A few weeks ago, it was once again time for our Global AMIN meeting. AMIN is the network of creative and independent communication agencies which we at Campagne are a member of. It ensures that we, as a Dutch agency, have access to expertise and partners all over the world, so that we can help our clients develop. By now, the dust has settled and we’ve had the chance to think about the most important learnings from the AMIN Worldwide Conference in Antwerp. But most of all, we can look at what Challenge your reality can mean in our daily work.
The event was hosted by our southern neighbour, Intracto. Since 2001, the agency has helped brands and organisations meet tomorrow’s challenges. A trend-setting group with expertise in strategy, design, technology and marketing. During the three-day conference, Intracto presented AMIN agencies with the theme: Challenge your reality.
The basis for this theme was derived from surrealism. The 20th-century art movement, which included two Belgian surrealists, Magritte and Mesens: Ceci n’est pas une pipe. Is what you’re seeing what you’re actually seeing? Let your feelings speak and dare to express them. Look at your reality in a different way, that’s how you grow and develop.
By doing or approaching things differently, you stand out. This gives you room to operate in a much broader scope and make an impact. This means of course, that you’re more likely to take risks. But as an outsider, rebel or troublemaker, you have to disregard that. Nothing is impossible as long as you examine your reality.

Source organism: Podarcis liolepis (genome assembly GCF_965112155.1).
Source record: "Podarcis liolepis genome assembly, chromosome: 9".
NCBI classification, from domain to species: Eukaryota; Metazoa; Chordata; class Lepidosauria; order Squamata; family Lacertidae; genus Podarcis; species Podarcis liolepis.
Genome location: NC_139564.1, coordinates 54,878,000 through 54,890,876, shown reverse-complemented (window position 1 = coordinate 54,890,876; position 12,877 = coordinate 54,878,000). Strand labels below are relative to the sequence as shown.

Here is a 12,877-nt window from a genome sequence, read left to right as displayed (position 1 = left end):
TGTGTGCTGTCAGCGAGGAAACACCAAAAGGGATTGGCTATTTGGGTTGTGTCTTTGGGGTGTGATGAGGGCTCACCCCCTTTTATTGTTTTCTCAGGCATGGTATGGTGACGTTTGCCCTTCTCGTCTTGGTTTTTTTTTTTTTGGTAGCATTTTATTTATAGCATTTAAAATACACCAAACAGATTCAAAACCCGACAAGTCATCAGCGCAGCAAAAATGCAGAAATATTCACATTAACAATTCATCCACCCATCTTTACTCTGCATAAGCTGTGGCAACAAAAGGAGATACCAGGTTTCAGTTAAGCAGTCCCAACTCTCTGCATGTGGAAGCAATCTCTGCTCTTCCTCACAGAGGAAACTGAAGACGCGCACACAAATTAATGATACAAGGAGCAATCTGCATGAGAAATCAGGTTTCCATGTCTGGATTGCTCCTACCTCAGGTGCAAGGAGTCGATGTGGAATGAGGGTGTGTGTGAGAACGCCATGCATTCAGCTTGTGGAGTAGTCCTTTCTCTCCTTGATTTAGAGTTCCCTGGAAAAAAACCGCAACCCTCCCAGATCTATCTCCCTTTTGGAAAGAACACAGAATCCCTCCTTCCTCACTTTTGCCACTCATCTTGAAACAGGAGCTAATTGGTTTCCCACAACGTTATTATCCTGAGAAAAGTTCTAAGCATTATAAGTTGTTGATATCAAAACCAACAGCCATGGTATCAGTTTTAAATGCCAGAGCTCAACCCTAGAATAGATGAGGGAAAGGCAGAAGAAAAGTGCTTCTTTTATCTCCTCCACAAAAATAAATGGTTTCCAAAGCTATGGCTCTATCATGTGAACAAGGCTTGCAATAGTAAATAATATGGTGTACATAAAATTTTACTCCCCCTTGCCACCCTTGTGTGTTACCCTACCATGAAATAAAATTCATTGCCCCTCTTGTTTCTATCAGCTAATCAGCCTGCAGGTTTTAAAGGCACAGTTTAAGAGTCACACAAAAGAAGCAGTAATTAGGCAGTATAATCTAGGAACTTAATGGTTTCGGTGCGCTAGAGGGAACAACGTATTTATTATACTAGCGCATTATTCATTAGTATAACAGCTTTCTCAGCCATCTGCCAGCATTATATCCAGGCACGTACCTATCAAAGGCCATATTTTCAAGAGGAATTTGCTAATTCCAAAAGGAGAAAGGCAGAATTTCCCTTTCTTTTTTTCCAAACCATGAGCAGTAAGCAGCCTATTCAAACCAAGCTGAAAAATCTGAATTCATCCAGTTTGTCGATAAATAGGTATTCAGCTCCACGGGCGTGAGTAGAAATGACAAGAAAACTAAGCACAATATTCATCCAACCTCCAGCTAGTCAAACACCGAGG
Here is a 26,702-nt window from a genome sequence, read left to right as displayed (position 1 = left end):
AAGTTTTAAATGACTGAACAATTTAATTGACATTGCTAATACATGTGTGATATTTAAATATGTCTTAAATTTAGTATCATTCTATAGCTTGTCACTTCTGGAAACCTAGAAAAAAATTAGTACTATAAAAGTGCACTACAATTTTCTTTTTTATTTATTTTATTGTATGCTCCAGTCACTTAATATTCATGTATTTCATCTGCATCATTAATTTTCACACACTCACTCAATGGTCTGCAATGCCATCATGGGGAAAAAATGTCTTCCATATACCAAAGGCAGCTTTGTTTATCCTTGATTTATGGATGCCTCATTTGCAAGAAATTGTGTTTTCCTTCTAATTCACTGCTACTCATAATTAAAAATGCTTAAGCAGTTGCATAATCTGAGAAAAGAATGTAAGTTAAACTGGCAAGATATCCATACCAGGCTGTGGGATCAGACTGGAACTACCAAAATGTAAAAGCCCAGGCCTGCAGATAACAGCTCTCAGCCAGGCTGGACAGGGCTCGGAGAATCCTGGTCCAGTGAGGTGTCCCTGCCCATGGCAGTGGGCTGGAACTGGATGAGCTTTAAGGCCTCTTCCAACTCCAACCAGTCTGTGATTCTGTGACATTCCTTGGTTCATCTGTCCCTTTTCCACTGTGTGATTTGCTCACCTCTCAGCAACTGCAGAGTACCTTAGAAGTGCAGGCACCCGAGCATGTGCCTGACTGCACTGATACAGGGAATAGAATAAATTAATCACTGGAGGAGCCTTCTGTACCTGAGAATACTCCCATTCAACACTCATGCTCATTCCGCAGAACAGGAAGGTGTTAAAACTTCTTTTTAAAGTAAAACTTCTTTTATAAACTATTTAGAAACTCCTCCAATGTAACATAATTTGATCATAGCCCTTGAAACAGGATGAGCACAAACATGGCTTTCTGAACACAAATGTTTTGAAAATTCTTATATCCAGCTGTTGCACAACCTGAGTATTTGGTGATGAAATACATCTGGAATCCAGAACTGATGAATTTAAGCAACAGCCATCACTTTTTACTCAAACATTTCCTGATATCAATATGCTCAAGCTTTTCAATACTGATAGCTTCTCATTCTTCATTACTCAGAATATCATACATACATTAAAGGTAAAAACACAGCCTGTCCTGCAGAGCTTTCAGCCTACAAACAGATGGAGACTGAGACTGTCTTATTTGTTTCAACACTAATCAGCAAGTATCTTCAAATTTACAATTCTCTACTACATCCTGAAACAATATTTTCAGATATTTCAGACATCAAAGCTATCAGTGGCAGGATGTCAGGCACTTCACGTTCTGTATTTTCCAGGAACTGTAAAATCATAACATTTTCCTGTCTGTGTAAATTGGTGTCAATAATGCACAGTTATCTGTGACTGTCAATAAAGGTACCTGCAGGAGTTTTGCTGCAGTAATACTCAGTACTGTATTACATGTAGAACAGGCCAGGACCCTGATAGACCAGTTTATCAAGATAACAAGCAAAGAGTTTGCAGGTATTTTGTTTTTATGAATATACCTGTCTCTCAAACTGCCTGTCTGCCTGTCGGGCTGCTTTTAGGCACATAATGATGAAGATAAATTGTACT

Let’s move quickly on to my two highlights of this AMIN meeting. So what were the most important takeaways?
If we’re talking about AMIN’s added value, it’s that members are equal. There’s no room for egos and we share more than just the successes. People dare to show their vulnerability so that everyone can learn from ‘mistakes’. But what are mistakes? The agency Signal Theory shared an interesting business case about the loss of a client.
Despite a good business relationship, a client outsourced a major (re)branding project. During the pitch, Signal Theory politely answered the questions and submitted their concept. They expected quick approval but something else happened: they lost the pitch. Why? The final winner had approached the client differently and had presented the client’s reality differently with out-of-the-box ideas. Signal Theory didn’t linger too long over the loss, as CEO John January said: “Not only did we lose the pitch because the winner changed the way the client looked at the world. It also caused us to explore our strategic process. In other words, we don’t lose … we learn.”
During the meeting, there were also several presentations by people from outside the network. On Monday, we were surprised by a presentation by the futurologist and entrepreneur Peter Hinssen. His presentation was a series of examples that woke us up. Having a critical eye is important in helping our clients and ourselves to profit from the benefits of the digital era. The world is changing so fast that organisations today have to be constantly busy with the tomorrow’s work, while we’re still distracted by yesterday’s work. Still following? In his presentation, Peter showed us examples of people who, through change and technology, had succeeded in thinking about today and tomorrow, allowing them to grow and expand. A nice, concrete example came from Intracto’s Managing Director, Pieter Janssen: “If a task takes too much time, or is repetitive, automate it.” This gives you space and time to think about the day after tomorrow!
Want to know more about our AMIN network, or are you curious about how we can look to tomorrow together? Send us a message!
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